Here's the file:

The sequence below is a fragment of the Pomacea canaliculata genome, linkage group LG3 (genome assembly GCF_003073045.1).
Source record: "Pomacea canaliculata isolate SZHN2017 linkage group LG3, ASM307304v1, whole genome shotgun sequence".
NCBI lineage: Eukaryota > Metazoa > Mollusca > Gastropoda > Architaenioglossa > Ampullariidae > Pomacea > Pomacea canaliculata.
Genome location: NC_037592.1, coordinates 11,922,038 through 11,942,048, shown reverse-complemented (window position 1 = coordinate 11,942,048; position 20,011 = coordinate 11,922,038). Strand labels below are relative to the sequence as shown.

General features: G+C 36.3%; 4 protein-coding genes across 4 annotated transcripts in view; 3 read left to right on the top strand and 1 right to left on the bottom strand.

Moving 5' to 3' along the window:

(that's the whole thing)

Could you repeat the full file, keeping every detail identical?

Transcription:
The sequence below is a fragment of the Pomacea canaliculata genome, linkage group LG3 (genome assembly GCF_003073045.1).
Source record: "Pomacea canaliculata isolate SZHN2017 linkage group LG3, ASM307304v1, whole genome shotgun sequence".
NCBI lineage: Eukaryota > Metazoa > Mollusca > Gastropoda > Architaenioglossa > Ampullariidae > Pomacea > Pomacea canaliculata.
Genome location: NC_037592.1, coordinates 11,922,038 through 11,942,048, shown reverse-complemented (window position 1 = coordinate 11,942,048; position 20,011 = coordinate 11,922,038). Strand labels below are relative to the sequence as shown.

General features: G+C 36.3%; 4 protein-coding genes across 4 annotated transcripts in view; 3 read left to right on the top strand and 1 right to left on the bottom strand.

Moving 5' to 3' along the window: